The unlikely conversation with my dad inspired the parent I hope I’ve become.
Many years ago, I had a conversation with my father during which he mentioned how much he liked root beer.
“Dad,” I said shocked. “I don’t think I’ve ever seen a bottle of root beer in this house.”
He shrugged. We were sitting at the dining room table in the house I grew up in.
“If you love root beer so much,” I said, “you should buy it. You should drink it. It should be in your refrigerator!”
I was either in college or graduate school when this exchange took place, which meant the world revolved around me and my goals and my dreams. My dad’s self-sacrifice—of root beer of all things—was unfathomable to me, but then again, he always put everyone else’s needs ahead of his own.
He supported my ambitions from a young age. He drove me to dance classes, sat through marathon dress rehearsals, and brought me to competitions and conferences. He funded four years of college, two years of graduate school, and (too) many months of New York City rent. Regardless of what he thought of my choice to pursue dance over a more practical livelihood, he let me spread my wings anyway.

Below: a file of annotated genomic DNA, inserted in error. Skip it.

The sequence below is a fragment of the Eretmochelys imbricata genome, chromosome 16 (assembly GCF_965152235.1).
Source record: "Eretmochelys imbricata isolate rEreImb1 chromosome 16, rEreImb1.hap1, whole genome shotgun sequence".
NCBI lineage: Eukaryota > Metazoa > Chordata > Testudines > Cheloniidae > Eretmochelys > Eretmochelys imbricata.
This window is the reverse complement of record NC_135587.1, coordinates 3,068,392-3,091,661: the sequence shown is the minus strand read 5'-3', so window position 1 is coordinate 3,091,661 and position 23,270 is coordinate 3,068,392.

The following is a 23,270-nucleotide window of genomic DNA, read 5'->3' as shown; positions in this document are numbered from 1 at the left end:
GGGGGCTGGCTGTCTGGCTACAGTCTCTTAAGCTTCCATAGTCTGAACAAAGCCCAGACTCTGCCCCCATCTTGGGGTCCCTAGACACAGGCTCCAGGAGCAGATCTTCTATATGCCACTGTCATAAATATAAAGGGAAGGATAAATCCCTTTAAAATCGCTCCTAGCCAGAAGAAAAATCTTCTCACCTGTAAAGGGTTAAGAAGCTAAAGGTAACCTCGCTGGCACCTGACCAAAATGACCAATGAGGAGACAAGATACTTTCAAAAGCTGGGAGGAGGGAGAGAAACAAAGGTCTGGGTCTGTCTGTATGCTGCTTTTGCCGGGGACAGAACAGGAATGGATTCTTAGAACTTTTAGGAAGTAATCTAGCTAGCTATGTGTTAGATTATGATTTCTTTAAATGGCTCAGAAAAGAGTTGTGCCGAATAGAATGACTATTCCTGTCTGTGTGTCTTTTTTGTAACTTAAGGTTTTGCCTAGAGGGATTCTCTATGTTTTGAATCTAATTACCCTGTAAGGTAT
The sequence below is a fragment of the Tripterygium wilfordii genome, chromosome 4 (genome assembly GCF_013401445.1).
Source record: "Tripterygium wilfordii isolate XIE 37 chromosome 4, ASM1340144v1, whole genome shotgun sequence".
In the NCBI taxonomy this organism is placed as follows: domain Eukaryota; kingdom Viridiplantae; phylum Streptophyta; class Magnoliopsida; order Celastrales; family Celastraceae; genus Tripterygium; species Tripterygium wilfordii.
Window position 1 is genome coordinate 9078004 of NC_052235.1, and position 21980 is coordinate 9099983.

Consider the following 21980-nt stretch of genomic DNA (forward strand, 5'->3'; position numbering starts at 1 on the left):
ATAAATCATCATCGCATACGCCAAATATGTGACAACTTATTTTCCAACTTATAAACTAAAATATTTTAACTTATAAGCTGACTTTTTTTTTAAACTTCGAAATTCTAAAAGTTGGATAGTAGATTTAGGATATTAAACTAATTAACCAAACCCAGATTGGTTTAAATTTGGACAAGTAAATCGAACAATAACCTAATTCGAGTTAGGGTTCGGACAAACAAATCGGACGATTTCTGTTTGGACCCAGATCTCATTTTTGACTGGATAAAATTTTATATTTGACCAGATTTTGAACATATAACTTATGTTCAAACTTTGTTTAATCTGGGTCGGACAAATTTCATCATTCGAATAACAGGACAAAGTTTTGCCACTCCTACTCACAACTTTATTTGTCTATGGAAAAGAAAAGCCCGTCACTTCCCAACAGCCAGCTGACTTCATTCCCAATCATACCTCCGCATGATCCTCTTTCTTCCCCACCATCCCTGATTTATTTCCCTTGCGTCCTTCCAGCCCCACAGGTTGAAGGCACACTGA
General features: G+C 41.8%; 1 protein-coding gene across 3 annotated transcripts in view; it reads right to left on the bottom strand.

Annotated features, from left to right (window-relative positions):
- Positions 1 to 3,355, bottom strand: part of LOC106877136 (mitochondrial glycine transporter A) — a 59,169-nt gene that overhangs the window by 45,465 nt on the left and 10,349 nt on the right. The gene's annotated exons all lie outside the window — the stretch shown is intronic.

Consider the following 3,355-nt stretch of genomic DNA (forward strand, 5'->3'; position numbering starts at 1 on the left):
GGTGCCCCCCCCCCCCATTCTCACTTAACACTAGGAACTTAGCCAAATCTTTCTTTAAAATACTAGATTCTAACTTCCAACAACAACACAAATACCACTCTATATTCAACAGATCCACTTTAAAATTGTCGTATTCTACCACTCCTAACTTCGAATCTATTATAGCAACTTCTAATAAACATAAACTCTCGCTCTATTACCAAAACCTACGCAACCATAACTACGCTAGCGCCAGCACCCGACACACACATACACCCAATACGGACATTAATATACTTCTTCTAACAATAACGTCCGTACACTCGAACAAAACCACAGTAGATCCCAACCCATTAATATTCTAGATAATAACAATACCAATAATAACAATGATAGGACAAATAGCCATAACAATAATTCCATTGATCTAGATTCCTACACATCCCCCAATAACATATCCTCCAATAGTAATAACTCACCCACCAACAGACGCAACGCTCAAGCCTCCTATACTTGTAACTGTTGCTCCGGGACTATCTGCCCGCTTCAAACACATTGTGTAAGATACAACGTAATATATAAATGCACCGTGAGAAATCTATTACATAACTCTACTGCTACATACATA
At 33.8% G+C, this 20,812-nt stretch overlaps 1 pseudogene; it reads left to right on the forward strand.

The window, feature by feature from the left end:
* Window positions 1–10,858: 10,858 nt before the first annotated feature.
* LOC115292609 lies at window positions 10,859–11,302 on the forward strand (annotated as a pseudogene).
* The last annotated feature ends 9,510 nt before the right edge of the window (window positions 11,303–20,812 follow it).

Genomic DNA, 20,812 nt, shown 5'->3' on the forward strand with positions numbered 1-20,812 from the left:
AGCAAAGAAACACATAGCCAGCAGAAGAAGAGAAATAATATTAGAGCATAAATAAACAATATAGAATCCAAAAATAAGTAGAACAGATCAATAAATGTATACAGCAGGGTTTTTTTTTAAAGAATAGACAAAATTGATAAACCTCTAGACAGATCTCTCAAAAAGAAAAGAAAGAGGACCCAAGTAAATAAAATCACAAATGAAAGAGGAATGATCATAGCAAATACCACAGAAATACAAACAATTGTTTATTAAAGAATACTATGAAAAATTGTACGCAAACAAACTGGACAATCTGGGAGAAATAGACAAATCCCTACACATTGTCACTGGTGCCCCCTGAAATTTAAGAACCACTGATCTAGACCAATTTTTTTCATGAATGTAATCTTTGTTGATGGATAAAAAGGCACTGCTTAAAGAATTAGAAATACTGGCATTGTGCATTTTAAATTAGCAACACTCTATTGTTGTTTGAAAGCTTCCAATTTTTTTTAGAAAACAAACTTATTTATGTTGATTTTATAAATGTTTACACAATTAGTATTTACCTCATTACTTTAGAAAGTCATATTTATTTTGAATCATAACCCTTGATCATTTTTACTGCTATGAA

Twenty or so years later, my father is just as supportive of and invested in my life as ever. The only difference now is that he’s also devoted to my family. He reads every essay I publish. He spoils his grandchildren. He assembles IKEA furniture without complaint. Twice each year, he calls to remind us about Daylight Saving Time. I look forward to these calls even though most of our clocks change on their own.
I often think of my father and his root beer, or lack thereof, as I navigate the tricky terrain of raising two boys. It’s funny the memories we preserve. I can’t begin to predict which ones my sons will hold on to as they grow into adulthood. I just hope when they eventually reflect on me as a mother, they’ll be proud of the kind of parent their grandfather inspired me to become.